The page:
The Kia ora coo-ee : the magazine for the ANZACS in the Middle East, 1918
The Light Horseman
The Light Horseman.
Tall, brown, broad-shouldered, deep-chested, clean-shaven, with a lazy, slouching gait like that of a sleepy tiger, and calculating eyes: there is the Light Horseman as I know him. Easy going mostly, he is full of surprises when aroused.
On leave the Light Horseman is smartly dressed; but even in Cairo he has a wonderful love for his trusty hat, which never looks new, and is never by any chance turned up at the side. He knows the country and the people; he knows the real goods from the fake, and the trader knows he knows. Even with his limited pay-drawing power, he sends home many presents to his girl, or the wife and bairns if, he is married; and you can bet that these presents are worth the money paid for them.
His round consists of motor trips to the Pyramids, Heliopolis, Helouan and San Giovani Cafe on the banks of the Nile. Apart from these three trips, and possibly one to the Barrage, the Light Horseman sticks chiefly to Cairo. He revels in hot baths, and eats of the best food with studied zeal. He listens to the band in Esbekieh Gardens, buys new clothes, visits the picture shows and the few inferior vaudevilles Cairo contains He invariably visits the Pay Master to try and squeeze another pound from his book, and then returns, stone-broke, to the field.
Back with his horse, with singlet on and leggings off, and the brown hide of him beaded with moisture, you see him at his best. His chief duty is to keep his horse fit and well under trying conditions. Between an original horse and an original man there is a bond that even death cannot break. Veterans both, they take the vicissitudes, surprises and inconveniences of this weary campaign as a matter of course.
The daily patrols that leave in the cold grey dawn to probe the enemy's line are part of the Light Horseman's life. With his belt and bandolier crammed full, his coat on his saddle, his nosebag, quart pot and water bucket tied, mostly in his own fashion, to his horse, he sallies forth to joust with "Jacko's" outposts. His sense of direction is true; he always knows where he is, and how to get back whence he came. He sees all tracks, spots any movement, and know show to bluff when in a tight corner. His training in scouting he does not need to remember; it is all second nature with him now. He could not give you reasons, but he seldom fails to do anything except the right thing when carrying out this private daily fight of his own. When the day breaks, he lights his pipe and keeps it burning even when firing or being fired at, and he pushes forward with all senses keenly alert.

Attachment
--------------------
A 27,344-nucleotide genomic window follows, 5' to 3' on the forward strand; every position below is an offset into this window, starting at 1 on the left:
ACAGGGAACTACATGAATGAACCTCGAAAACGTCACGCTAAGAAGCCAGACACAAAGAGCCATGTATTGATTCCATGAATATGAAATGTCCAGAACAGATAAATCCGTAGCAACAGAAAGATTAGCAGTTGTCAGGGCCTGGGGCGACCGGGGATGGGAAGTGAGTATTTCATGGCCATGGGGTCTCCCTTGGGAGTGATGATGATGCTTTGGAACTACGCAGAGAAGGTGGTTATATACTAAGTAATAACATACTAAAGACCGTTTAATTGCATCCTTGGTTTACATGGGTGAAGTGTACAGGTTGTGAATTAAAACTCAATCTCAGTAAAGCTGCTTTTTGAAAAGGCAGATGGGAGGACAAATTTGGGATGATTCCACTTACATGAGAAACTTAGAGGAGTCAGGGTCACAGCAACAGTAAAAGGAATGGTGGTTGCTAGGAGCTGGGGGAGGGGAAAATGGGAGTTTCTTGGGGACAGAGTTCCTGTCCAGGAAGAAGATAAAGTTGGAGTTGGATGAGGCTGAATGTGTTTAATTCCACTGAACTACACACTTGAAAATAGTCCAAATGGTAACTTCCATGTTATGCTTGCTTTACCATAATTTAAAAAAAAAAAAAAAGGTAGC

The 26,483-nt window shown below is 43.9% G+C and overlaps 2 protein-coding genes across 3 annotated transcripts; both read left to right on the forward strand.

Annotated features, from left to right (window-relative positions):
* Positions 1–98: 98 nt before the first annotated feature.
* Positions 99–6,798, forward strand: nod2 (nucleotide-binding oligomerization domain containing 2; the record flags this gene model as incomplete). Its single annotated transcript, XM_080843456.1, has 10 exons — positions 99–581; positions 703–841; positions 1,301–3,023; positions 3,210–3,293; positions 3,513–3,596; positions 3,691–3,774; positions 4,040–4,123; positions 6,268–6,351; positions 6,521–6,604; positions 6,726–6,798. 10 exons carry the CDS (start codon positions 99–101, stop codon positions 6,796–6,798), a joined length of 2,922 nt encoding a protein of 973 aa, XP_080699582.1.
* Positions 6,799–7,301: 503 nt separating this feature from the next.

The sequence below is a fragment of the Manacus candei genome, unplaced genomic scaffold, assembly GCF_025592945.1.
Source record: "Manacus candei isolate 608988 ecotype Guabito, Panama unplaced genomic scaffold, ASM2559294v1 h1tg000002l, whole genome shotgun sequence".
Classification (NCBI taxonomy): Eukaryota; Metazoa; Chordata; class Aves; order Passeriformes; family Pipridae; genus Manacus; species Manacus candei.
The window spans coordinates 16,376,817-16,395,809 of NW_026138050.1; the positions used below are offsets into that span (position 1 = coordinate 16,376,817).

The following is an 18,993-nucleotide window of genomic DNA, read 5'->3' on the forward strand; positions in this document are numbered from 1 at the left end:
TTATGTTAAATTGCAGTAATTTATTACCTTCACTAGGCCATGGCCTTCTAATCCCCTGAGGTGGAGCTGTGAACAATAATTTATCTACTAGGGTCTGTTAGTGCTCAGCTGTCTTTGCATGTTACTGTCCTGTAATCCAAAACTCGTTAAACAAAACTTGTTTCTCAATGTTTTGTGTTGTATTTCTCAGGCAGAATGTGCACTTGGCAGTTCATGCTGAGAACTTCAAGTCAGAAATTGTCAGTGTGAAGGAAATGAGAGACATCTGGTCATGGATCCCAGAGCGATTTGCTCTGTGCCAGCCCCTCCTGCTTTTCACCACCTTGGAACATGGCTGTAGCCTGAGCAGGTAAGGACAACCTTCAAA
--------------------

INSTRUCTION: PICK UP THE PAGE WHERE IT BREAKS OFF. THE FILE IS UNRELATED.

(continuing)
When orders are out for the big fight, you see him and his mates clustered round the feed dump. To cram nosebag and sandbag with more feed than they will hold is then his chief aim in life. After his horse's requirements are drawn, he sees to his own. He visits the nearest canteen, and fills his own wallets to overflowing; then, smothered in dust and perspiration, he drains his water bottle and refils it, stands to his horse, and his ready for the long night ride that is usually the prelude to a hard fight next day. Slow and wearisome this right ride always is: many baits, much dust, mounting and dismounting from the over laden old horse, until the most equable of tempers is upset. The man with the pack-horse has the worst of it, and earns the pity of all when his load comes off. Just before dawn there is usually a long halt. The column then disperses and moves by Regiments or Brigades, first to one flank and then to the other; shortly afterwards intermittent rifle fire anounces that the enemy outposts have been disturbed. It is here that the Light Horseman gives his gear a final overhaul. There is no excitement about these preparations: The short, sharp ride under artillery fire, the rapid dismount for action, the handing over of his horse, and the steady advance under ever increasing fire changes that careless gait into a live some, athletic swing, that takes him over the ground much quicker than other troops. A'ert and eager, he avails himself of every bit of cover.
He obeys orders without question, and when no orders are forthcoming, he acts instinctively. With bayonet fixed, and galvarised into a rushing charge, he is invincible. After the day is over, and the fight finished, he bears no animosity to his beaten foe. He treats his prisoner with a drink from his bottle and half his rations, just as a matter of course. It is only when the led horses came up, and the long night ride back to the bivouac area commences, that he realises the loss of some of his mates, The horses with empty saddles that he has to lead till the tale.